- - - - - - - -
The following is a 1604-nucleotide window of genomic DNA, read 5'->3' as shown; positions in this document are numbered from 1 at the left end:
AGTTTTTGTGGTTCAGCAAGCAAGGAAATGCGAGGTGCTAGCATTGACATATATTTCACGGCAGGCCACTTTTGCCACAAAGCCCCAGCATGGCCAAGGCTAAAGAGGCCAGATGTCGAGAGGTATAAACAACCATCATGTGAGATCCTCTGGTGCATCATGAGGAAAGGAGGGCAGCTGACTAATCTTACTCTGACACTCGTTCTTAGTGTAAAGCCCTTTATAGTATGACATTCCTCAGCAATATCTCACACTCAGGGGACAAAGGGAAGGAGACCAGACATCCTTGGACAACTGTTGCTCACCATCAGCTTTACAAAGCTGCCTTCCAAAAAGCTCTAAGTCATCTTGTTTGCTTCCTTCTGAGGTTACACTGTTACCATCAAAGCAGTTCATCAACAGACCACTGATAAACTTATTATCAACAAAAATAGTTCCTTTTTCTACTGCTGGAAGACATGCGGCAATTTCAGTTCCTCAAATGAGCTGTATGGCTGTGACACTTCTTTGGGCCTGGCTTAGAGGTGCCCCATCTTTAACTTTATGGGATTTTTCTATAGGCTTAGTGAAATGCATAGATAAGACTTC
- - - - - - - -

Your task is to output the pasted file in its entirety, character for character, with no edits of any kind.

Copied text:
The following is a 1604-nucleotide window of genomic DNA, read 5'->3' as shown; positions in this document are numbered from 1 at the left end:
AGTTTTTGTGGTTCAGCAAGCAAGGAAATGCGAGGTGCTAGCATTGACATATATTTCACGGCAGGCCACTTTTGCCACAAAGCCCCAGCATGGCCAAGGCTAAAGAGGCCAGATGTCGAGAGGTATAAACAACCATCATGTGAGATCCTCTGGTGCATCATGAGGAAAGGAGGGCAGCTGACTAATCTTACTCTGACACTCGTTCTTAGTGTAAAGCCCTTTATAGTATGACATTCCTCAGCAATATCTCACACTCAGGGGACAAAGGGAAGGAGACCAGACATCCTTGGACAACTGTTGCTCACCATCAGCTTTACAAAGCTGCCTTCCAAAAAGCTCTAAGTCATCTTGTTTGCTTCCTTCTGAGGTTACACTGTTACCATCAAAGCAGTTCATCAACAGACCACTGATAAACTTATTATCAACAAAAATAGTTCCTTTTTCTACTGCTGGAAGACATGCGGCAATTTCAGTTCCTCAAATGAGCTGTATGGCTGTGACACTTCTTTGGGCCTGGCTTAGAGGTGCCCCATCTTTAACTTTATGGGATTTTTCTATAGGCTTAGTGAAATGCATAGATAAGACTTC